All eastern references to C. arcta, in Part IV., belong here. The western to the next variety.
Var. Oregana, Bailey, Mem. Torr. Bot. Club, I., 75.
C. arcta, Boott; Macoun, Part IV., 125, in part.
"Head larger and more dense than in the var. polystachya, becoming brown; spikes loosely flowered, the perigynia sometimes spreading in a stellate manner; perigynium narrow, often almost linear-lanceolate, brown-nerved, sharp edged and rough above." Very abundant in ditches at Hastings, B.C.; and Victoria and Nanaimo, Vancouver Island. (Macoun.) Cedar Hill, near Victoria, V. I. (Fletcher.) Vancouver City, Burrard Inlet, B.C. (Prof. Fowler.)
A very tall form growing in clumps in boggy places. Spikes 6 to 8, generally 7, often half an inch long, tapering at the base, lower spikes distant and peduncled, the latter four forming an oval head, lower with a short setaceous bract, whole head with a light silvery hue. In damp woods at Port Haney, B.C., May 1st, 1889. (Macoun.) Burnaby Lake, near Hastings, B.C., April, 1889. (J. M. Macoun,)
Low and slender, scarcely a foot high, growing in tufts in ditches. Spikes brown, scattered, 3 to 5, generally 4, small, but elongated, the upper often half staminate; lower bract seldom longer than the spike. The scattered light-brown, elongated, spikes distinguish this variety from all other forms of the species. Port Haney and Port Moody, B.C., May 3rd, 1889. (Macoun.)
(2565.) C. Liddoni, Boott; Macoun, Oat. IV., 128.
Fine specimens were collected at Lytton and Spence's Bridge on the Thompson River, B.C., May, 1889. (Macoun.)
(2566.) C. pratensis, Drej., var. furva, Bailey, MS. C. pratensis, Macoun, Cat. IV., 128,
in part. "Spikes much larger than in the type (1/2 in. or more long), more loosely flowered, dark brown. The culms appear to be more sharply angled, also." (Bailey.') Not uncommon in damp meadows at Cedar Hill, Coldstream, and throughout southern Vancouver Island, May 27th and 31st, 1887. (Macoun.)
(1809.) C. adusta, Macoun, Cat. IV., 129, in part. "Culm slender and often weak (1 to 2 feet high); head long and weak; spikes five to eight, small and silvery green, much contracted below and alternately disposed; perigynium varying from ovate to long-ovate, thin, much longer than the small achenium, prominently rough-margined, strongly many-nerved on both sides; bracts entirely wanting or very inconspicuous." In the valley of Eagle River at Griffin Lake, B.C., July 7th, 1889. (Macoun.)
Var. perplexa, Bailey; Mem. Torr. Bot. Club, I., 27. C. adusta, Macoun, Cat. IV., 129, in part.
"Mostly taller and stouter than the species, the spikes larger and less attenuated or even truncate below, more approximate or even aggregated, the head erect or nearly so and the lowest bract sometimes prominent." Burnt woods, North Hastings, Ont., and near the Lake of the Woods. (Macoun.)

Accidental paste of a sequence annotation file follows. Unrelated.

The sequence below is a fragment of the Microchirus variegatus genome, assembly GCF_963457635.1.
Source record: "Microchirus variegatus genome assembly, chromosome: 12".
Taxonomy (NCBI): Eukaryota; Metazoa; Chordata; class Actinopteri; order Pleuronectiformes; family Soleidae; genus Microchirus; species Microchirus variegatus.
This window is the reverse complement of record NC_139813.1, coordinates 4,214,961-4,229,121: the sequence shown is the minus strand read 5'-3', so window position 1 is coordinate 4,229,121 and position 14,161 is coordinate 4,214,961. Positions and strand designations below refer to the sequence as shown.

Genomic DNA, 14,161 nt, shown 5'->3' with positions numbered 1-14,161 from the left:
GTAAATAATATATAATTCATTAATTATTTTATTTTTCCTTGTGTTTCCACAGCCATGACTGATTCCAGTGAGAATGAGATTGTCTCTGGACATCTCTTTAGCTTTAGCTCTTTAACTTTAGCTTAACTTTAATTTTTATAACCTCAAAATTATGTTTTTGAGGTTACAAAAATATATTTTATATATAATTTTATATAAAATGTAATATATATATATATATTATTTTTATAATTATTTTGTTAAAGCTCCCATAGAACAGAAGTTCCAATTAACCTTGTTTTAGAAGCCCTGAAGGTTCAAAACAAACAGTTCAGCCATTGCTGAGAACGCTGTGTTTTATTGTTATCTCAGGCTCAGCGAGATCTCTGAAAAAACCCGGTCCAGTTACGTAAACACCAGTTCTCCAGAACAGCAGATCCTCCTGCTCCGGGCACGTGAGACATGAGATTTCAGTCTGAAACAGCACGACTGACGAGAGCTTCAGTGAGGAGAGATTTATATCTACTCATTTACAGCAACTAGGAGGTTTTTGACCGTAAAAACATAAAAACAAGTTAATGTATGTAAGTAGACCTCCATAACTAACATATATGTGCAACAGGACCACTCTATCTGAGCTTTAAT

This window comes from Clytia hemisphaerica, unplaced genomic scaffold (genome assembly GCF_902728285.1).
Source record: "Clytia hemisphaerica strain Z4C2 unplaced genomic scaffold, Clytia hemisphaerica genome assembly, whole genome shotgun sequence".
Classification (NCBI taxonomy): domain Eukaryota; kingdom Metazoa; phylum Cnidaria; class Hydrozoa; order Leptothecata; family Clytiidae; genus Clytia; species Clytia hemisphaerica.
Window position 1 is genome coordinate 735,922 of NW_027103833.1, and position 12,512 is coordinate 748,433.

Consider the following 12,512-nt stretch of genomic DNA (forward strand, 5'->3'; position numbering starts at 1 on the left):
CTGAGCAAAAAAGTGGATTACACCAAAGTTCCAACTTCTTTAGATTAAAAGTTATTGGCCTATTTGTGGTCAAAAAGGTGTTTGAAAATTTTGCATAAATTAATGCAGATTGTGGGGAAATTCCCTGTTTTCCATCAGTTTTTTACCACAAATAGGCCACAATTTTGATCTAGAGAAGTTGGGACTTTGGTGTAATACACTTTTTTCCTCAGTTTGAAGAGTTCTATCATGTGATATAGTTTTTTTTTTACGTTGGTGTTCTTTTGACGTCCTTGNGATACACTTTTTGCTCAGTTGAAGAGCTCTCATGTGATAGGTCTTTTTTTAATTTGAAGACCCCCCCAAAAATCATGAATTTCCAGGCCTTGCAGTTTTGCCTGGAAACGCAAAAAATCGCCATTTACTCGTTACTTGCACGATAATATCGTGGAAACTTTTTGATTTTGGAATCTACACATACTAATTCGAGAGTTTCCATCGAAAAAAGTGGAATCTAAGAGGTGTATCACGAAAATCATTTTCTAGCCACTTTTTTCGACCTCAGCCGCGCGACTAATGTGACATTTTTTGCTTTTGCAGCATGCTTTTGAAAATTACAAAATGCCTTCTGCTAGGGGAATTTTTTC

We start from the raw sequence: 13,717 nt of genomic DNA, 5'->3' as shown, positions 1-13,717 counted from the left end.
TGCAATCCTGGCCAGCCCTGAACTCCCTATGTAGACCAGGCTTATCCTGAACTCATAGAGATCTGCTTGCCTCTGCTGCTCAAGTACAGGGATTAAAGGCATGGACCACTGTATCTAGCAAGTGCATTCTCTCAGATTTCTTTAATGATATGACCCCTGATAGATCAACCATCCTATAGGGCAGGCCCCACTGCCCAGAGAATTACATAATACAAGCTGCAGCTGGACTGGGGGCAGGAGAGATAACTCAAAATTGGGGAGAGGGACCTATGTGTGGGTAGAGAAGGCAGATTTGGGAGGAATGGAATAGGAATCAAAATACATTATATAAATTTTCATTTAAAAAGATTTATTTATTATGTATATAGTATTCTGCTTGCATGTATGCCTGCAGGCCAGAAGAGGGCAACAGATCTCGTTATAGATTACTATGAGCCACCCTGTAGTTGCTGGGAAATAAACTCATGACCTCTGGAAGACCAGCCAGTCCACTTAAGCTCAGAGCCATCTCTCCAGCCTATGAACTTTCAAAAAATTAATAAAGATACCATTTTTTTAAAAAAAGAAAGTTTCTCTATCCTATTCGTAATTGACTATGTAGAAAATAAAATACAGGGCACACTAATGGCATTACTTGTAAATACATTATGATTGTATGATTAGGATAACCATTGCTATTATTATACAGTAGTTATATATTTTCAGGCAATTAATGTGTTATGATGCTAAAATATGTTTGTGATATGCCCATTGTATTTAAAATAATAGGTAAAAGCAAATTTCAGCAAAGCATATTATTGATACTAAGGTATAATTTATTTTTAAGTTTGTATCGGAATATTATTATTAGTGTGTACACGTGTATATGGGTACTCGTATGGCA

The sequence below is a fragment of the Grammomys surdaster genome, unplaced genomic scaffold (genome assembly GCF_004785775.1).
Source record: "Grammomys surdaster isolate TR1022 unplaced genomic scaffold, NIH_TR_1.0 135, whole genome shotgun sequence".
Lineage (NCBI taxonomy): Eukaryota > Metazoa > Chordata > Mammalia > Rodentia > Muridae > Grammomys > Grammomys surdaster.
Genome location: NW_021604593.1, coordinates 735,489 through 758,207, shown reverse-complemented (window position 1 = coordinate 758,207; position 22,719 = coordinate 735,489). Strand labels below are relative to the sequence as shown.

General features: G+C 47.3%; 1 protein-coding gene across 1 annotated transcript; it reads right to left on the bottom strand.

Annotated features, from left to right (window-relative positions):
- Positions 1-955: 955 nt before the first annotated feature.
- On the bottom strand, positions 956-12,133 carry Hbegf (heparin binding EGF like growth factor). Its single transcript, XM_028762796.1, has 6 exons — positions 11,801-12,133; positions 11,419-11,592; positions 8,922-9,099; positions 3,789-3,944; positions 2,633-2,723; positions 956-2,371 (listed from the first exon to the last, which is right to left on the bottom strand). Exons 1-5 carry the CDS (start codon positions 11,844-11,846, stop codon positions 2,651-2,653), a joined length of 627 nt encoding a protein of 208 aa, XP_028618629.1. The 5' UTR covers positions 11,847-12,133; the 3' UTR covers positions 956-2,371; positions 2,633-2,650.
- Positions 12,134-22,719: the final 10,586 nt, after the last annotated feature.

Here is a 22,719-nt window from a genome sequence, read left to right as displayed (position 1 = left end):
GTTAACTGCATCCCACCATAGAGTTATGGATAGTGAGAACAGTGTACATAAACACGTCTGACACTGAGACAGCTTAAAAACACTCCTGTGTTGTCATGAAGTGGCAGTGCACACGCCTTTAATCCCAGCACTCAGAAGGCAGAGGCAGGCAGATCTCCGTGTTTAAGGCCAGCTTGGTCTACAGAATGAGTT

(2568.) C. adusta, Boott; Hook. Fl. II., 214.
References under C.vinguis, Bailey, Part IV., 129, belong here.
(2572.) C. Straminea, Willd.; Bailey, Mem. Torr. Bot. Club, I., 31.
C. straminea, var. tenera, Macoun, Cat. IV., 132. This includes the lax forms hitherto included in var. tenera. In thickets at Agassiz and Shuswap Lake, B.C. 1889. (Macoun.)
Var. brevior, Dewey; Bailey, Mem. Torr. Bot. Club, I., 22.
References under C. straminea and var. festucacea, Macoun, Cat., IV., 131-132, belong here.
Var. cumulata, Bailey, Mem. Torr. Bot. Club, I., 23. C. straminea, var. alata, Macoun, Cat. IV., 133.
"Culm very tall and stiff; spikes several to many (sometimes 25!), greenish, usually aggregated into a bunchy head, very densely flowered and squarely contracted at the base, short and pointed, spreading; peri-gynium appressed, the points therefore not conspicuous."
(3194.) C. Silicea, Olney; Bailey, Mem. Torr. Bot. Club, I., 24. C. straminea, var. moniliformis, Tuckerman; Macoun, Cat. IV., 133.
All references in Part IV., 133, under the above variety, belong here.
(2573.) C. Preslii, Steud.; Bailey, Mem. Torr. Bot. Club, I., 52. C. leporina, L., var. Americana, Olney; Macoun, Cat. IV., 133.
Prof. Bailey says that the synonym G. petasata, Dew., should not have been placed here in Part IV. All our own specimens go here. Summit of Mount Queest, Gold Range, B.C. Alt. 6000 feet, 1889. (J. M. Macoun.) Gold Range, north of Griffin Lake, B.C. Alt. 6500 ft. 1889. (Macoun.)
(2574.) C. bicolor, Allioni; Macoun, Cat. IV., 134.
Of a specimen received from Mr. J. Brittain, Fredericton, New Brunswick, which we doubtfully referred here, Professor Bailey writes: "It has many of the characteristics of G. bicolor, but I should prefer to call it G. aurea until more material accumulates." It is retained here until New Brunswick collectors get more material. Upper Resti-gouche River, N.B., July, 1883. (Brittain.)
(2578.) C. atrata, Linn., var. ovata, Boott; Macoun, Cat. IV., 135.
"Habitually more slender than the species and usually lower, spikes small or oblong-ovate, reddish-brown, slenderly peduncled," This form includes all our herbarium specimens collected between the Atlantic Coast and the Rocky Mountains. Mountain specimens are placed under G. atrata, as they are identical with Greenland specimens, having the heads short peduncled and closely aggregated, while the scales are deep black without any tinge of red. The specimens referred to G. atrata, var. nigra, in Part IV., arc placed with the species, and the variety disappears, as Prof. Bailey erects Olney's variety into a species named C. nova. All our specimens are more or less peduncled, and hence are excluded.
(2581.) C, Parryana, Dew.; Macoun, Cat. IV., 136.
In dry thickets along Shuswap Lake, at Scotch Creek, B.C., June, 1889. (Macoun.)
(2591.) C. aurea, Nutt., var. celsa, Bailey, Mem. Torr. Bot. Club,